“Who are the wise men of our day? Not they who exhaust their years quarrelling about dead things; about Baals, Joves, and Jehovahs; about philosophies and religions. Give me one great name, O Judah; I care not where you go to find it … Pluto take me if it belong not to a man who wrought his fame out of the material furnished him by the present!”
This interaction embitters Ben-Hur and he vows to go to Rome himself and train to be a soldier so that he can lead his people in rebellion to overthrow Rome.
Oblivious to the irony of his mantra, Ben-Hur is so marred by his interaction with the cruel Messala so as to believe that his pious traditions can only defeat Messala’s relativism through military force, thus adopting the very attitude he despises in Messala.
At the end of the book, after Ben-Hur has defeated Messala in the chariot-race and Messala is penniless, friendless, and crippled, Messala sends a message to him requesting a refund of the money he lost wagering on the race. This is Ben-Hur’s chance to redeem his former friend and to show mercy to a man who had repeatedly betrayed him and persecuted his family. Instead Ben-Hur harshly responds:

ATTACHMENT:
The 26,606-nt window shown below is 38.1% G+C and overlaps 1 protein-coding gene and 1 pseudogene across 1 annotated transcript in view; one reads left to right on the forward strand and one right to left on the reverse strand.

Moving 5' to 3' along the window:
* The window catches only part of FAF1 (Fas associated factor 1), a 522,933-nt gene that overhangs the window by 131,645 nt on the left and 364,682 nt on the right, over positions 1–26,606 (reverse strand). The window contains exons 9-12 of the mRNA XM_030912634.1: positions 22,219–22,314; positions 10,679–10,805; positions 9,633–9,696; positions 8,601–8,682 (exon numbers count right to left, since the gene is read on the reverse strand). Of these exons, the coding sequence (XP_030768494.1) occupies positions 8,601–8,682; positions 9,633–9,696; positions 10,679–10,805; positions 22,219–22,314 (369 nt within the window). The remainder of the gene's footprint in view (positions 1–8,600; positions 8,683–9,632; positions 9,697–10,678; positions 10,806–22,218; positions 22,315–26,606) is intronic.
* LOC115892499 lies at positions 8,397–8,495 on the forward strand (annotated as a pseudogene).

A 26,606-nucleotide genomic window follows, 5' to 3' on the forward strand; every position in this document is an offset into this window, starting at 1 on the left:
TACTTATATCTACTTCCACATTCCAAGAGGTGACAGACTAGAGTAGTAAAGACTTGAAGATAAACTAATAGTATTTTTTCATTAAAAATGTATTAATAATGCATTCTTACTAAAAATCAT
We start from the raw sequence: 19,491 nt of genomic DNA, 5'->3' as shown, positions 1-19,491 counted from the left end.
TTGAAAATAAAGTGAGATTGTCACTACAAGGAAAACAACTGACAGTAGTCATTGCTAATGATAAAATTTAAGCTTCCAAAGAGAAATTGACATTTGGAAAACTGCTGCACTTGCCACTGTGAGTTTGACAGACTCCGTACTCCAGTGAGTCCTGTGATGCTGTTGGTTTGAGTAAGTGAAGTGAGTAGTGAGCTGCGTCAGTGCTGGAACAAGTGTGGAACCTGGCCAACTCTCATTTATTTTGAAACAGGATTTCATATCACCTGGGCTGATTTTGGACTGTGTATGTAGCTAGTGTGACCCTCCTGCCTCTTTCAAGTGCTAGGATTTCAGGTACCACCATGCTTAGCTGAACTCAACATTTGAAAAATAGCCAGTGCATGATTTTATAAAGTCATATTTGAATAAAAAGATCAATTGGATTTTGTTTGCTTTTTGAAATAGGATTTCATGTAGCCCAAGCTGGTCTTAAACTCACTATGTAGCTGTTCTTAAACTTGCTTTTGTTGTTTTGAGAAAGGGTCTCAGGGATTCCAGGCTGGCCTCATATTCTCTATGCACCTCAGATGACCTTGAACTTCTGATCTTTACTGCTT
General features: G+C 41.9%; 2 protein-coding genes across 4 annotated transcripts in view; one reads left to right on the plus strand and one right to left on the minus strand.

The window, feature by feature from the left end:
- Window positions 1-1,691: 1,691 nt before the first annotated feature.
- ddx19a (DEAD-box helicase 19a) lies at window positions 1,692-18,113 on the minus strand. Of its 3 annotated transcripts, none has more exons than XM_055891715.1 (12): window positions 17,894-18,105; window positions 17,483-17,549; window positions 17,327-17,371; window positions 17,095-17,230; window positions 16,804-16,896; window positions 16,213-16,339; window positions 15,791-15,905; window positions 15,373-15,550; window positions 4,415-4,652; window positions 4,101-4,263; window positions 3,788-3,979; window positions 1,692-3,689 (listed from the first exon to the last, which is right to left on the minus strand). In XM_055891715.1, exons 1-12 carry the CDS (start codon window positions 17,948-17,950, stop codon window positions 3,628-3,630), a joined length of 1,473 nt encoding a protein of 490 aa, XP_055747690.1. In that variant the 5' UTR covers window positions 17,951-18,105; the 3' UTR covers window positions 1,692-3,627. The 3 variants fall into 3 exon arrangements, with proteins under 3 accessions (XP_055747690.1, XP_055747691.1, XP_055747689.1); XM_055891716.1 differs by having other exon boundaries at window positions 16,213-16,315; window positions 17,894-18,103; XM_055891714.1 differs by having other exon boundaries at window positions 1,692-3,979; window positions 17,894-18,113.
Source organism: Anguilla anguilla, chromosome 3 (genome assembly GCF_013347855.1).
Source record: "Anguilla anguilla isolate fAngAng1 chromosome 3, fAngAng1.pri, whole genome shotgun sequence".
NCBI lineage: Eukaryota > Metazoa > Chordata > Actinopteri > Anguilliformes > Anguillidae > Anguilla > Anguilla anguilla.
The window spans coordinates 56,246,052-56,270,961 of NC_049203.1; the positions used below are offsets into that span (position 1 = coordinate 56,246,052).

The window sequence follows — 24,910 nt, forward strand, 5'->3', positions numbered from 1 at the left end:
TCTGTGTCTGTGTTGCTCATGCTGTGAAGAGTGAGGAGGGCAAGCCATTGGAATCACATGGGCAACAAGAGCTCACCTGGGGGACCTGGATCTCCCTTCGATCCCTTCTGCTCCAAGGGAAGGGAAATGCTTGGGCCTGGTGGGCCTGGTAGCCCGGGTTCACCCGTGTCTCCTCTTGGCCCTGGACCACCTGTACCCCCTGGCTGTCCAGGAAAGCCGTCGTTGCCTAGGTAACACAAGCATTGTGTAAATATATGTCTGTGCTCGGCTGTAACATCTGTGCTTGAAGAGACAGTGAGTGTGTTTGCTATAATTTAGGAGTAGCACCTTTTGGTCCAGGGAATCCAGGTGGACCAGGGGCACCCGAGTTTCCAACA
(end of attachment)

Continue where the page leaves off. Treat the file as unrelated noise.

“Tell him [Messala] in my strength I rejoice in his beggary and dishonor; tell him I think the affliction of body which he has from my hand is the curse of our Lord God of Israel upon him more for than death for his crimes against the helpless.”
This brutal response is in line with the pragmatic consequentialism that Ben-Hur learned through his constant struggles. He believes that God’s justice will be severely dealt in this world to those who deserve it.